Mucus in Stool

image001Mucus is used to keep these areas of the body moist and helps to move food through the esophagus into the stomach. It is normal for a small amount of mucus to attach to food moving through the digestive system and be secreted with the stool. However, if a large amount of mucus appears in the stool this is a sign that the digestive system is under distress. Examining the symptoms that accompany this appearance of excessive mucus can help you determine the underlying cause of its appearance.

Causes of Mucus in Stool

1. Constipation

Constipation is defined as having fewer than three bowel movements a week. This may be caused by an inadequate intake of fluids, poor diet, prolonged use of certain drugs, lack of physical activity, misuse of laxatives and other conditions. In addition to failing to pass a bowel movement constipation may cause difficulty passing stool because it has become hard, bloating, pain or an incomplete feeling when you eventually make a bowel movement. Those that frequently suffer from constipation are more susceptible to developing anal fissures, rectal prolapse or hemorrhoids. If a rectal prolapse occurs it may increase the presence of mucus in the stool.

2. Infections

There is a large amount of bacteria that help to maintain the balance of microbial flora essential to digestion. If these essential bacteria become overwhelmed by pathogens it can impact the body’s ability to digest food properly. Viruses, bacteria or parasites may enter the digestive system and cause gastroenteritis, leading to inflammation of the intestines or stomach. This infection may also lead to bloating, abdominal cramps, fever, nausea and mucus in diarrhea.

3. Ulcerative Colitis

Ulcerative colitis is an inflammatory bowel disease which can cause the lining of the rectum and large intestine to become inflamed. This can lead to lesions or open sores in this area as the disease advances. These lesions may bleed and cause the patient to experience diarrhea with blood or mucus appearing in the stool. Ulcerative colitis may also cause weight loss, constipation, rectal pain, cramps and abdominal pain.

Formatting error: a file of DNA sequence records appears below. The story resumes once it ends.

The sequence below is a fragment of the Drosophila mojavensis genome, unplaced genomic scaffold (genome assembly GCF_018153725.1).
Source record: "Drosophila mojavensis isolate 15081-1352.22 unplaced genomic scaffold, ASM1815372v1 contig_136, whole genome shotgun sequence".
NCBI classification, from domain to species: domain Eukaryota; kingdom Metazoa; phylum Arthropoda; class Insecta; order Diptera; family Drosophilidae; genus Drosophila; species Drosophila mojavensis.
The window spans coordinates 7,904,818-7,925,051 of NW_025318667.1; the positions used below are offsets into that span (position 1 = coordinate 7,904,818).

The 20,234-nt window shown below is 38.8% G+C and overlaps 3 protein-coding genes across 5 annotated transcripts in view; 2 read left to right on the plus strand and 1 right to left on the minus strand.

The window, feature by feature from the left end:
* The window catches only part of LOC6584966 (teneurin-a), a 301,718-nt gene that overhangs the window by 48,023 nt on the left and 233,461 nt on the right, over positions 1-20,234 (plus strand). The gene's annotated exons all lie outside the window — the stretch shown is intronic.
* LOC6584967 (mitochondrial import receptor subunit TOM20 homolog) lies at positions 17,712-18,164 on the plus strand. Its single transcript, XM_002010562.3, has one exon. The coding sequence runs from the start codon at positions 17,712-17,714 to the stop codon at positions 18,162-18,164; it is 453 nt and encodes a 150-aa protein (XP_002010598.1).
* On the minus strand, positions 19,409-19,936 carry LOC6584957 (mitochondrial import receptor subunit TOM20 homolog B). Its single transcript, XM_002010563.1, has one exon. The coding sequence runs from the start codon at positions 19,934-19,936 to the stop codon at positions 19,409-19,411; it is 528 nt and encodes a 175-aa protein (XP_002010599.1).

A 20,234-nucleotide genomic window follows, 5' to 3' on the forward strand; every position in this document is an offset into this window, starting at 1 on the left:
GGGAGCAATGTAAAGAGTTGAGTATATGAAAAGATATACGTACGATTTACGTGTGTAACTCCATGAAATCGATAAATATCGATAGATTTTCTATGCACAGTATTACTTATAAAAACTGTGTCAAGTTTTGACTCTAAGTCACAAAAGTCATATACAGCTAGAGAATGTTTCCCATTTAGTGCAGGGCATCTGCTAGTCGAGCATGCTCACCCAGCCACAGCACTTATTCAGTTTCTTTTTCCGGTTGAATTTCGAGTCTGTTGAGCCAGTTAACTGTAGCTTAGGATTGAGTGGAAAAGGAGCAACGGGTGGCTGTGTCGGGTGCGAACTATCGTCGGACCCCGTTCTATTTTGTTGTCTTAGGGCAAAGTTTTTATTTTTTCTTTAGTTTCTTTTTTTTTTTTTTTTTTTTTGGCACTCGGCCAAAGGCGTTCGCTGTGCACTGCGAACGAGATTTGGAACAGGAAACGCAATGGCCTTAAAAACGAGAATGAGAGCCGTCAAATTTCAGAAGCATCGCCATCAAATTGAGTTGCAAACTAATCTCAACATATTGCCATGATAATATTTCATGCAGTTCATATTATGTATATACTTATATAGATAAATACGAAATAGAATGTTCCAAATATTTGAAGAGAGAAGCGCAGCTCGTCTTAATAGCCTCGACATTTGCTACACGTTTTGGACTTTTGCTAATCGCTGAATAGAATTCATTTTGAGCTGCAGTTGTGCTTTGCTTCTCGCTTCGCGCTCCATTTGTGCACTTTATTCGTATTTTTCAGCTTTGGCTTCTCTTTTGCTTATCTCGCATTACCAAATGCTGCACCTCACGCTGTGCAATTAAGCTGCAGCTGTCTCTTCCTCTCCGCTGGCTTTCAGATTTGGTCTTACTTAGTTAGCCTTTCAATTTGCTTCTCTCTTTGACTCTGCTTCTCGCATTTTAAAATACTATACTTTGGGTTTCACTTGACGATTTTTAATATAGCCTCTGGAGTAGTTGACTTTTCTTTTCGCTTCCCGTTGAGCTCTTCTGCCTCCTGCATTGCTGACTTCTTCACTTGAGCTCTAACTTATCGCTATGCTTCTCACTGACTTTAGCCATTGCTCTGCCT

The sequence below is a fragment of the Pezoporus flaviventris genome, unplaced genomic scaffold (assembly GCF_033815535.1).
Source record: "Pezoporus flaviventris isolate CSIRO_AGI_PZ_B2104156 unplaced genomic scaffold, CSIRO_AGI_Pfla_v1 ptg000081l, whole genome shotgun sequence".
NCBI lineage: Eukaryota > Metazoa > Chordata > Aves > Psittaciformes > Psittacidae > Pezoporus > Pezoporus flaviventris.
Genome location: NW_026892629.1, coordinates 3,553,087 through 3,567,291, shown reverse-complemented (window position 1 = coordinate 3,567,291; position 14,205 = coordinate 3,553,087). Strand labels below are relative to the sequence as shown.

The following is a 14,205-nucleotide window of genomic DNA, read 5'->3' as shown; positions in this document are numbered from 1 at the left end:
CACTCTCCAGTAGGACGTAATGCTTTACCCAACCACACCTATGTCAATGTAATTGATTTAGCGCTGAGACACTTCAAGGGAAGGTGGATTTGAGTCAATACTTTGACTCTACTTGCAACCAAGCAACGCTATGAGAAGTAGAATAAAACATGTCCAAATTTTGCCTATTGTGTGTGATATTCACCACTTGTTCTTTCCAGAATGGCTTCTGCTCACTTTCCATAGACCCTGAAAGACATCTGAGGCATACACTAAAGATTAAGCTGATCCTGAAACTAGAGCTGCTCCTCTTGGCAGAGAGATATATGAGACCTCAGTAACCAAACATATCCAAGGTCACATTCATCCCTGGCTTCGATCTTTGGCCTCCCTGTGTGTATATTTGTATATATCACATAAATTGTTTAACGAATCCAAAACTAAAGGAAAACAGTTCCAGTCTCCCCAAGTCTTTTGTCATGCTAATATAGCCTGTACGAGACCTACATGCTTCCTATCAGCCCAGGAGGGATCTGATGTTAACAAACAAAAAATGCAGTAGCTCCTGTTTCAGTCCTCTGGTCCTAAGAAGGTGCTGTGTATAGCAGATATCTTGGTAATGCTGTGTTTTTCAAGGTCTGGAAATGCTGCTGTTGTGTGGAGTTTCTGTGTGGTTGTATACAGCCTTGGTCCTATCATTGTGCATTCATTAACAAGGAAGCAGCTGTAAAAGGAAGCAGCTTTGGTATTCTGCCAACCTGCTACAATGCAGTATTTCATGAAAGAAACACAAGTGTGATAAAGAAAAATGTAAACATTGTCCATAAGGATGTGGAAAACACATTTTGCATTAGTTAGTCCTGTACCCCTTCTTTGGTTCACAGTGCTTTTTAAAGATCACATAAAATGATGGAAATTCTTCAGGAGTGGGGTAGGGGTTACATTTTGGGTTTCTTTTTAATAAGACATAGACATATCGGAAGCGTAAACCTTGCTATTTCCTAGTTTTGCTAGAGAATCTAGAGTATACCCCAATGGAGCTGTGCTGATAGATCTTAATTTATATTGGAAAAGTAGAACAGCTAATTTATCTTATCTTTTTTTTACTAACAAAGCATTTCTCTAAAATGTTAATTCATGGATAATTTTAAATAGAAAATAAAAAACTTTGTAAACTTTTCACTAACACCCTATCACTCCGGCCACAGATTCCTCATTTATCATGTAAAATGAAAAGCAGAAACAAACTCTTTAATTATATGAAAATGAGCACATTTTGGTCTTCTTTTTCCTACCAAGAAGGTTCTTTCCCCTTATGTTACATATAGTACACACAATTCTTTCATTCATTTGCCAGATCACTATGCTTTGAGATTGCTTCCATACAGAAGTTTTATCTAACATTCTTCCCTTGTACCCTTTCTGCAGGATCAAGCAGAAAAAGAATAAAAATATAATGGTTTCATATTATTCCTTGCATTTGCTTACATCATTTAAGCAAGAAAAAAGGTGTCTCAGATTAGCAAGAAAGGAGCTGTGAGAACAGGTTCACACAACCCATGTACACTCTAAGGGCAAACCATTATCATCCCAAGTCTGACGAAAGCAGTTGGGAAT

4. Crohn’s Disease

Crohn’s disease is another inflammatory bowel disease that may impact any portion of the digestive tract. This chronic inflammation may be caused by a virus, bacterium or an abnormal response of the immune system. Those suffering from Crohn’s disease will frequently notice mucus or blood in the stool, particularly when anal fissures appear. Those that have this disease will also experience pain when they attempt a bowel movement, watery stool, loss of appetite, fatigue, weight loss and abdominal cramping.

5. Irritable Bowel Syndrome

Doctors are unsure what leads to the development of irritable bowel syndrome but it is believed that acute gastrointestinal infections can trigger this condition and the symptoms will be increased by stress. This condition may be diarrhea-predominant or constipation-predominant. Some experience an alternating pattern of these symptoms. When these symptoms occur it may cause cramping, bloating, changes in bowel habits or pain in the abdomen. Those with diarrhea-predominant irritable bowel syndrome are more likely to see mucus in the stool when symptoms flare.

6. Bowel Obstruction

An obstruction in the bowel may include a gallstone, adhesion, tumor, impacted stool (mucus in stool included), abnormal twisting of the intestine or intussusception. This obstruction will make it difficult for the body to dispose of waste properly. Bowel obstructions will cause abdominal pain, distention, cramping, constipation, an inability to pass gas or vomiting. A bowel obstruction is considered a medical emergency and should be addressed by a medical professional right away.

7. Diverticulitis

This term refers to the sac-like structure that may form in the large intestine. This pouch is caused when waste in the large intestine becomes hard and begins to put pressure on the colon walls. This condition is typically asymptomatic, but it may cause mucus or blood in the feces, constipation, flatulence, bloating, abdominal pain or constipation. If the pouches from diverticulitis become inflamed it may cause fever, sharp abdominal pain, nausea, vomiting or a distended abdomen.

Natural Remedies for Mucus in Stool

It is normal to experience some mucus in the stool so it is only advisable to take steps to prevent this condition if the mucus appears to be excessive or is accompanied by other conditions.

  • Incorporating psyllium seeds or a tablespoon of blackstrap molasses dissolved in hot water into your daily diet can help to reduce the appearance of mucus in the stool.
  • Improving your fiber intake and maintaining a healthy diet and lifestyle that minimizes stress can help to encourage healthy digestion. Foods such as raspberries, black beans or bran cereal contain high amounts of fiber that are ideal for this purpose.
  • Avoid spicy or processed foods as these can put a strain on the digestive system. Avoid beverages such as coffee or tea that are high in caffeine as this increases digestive stress.

When to See a Doctor

If you feel uncomfortable or something feels abnormal it is worth speaking to your doctor to ensure that there is nothing more severe causing your symptoms.

  • If the amount of mucus in the stool appears to be excessive or is accompanied by blood this can be a sign of a more serious underlying problem.
  • If natural remedies do not appear to be having an impact on restoring your bowel movements to normal, you need medical help.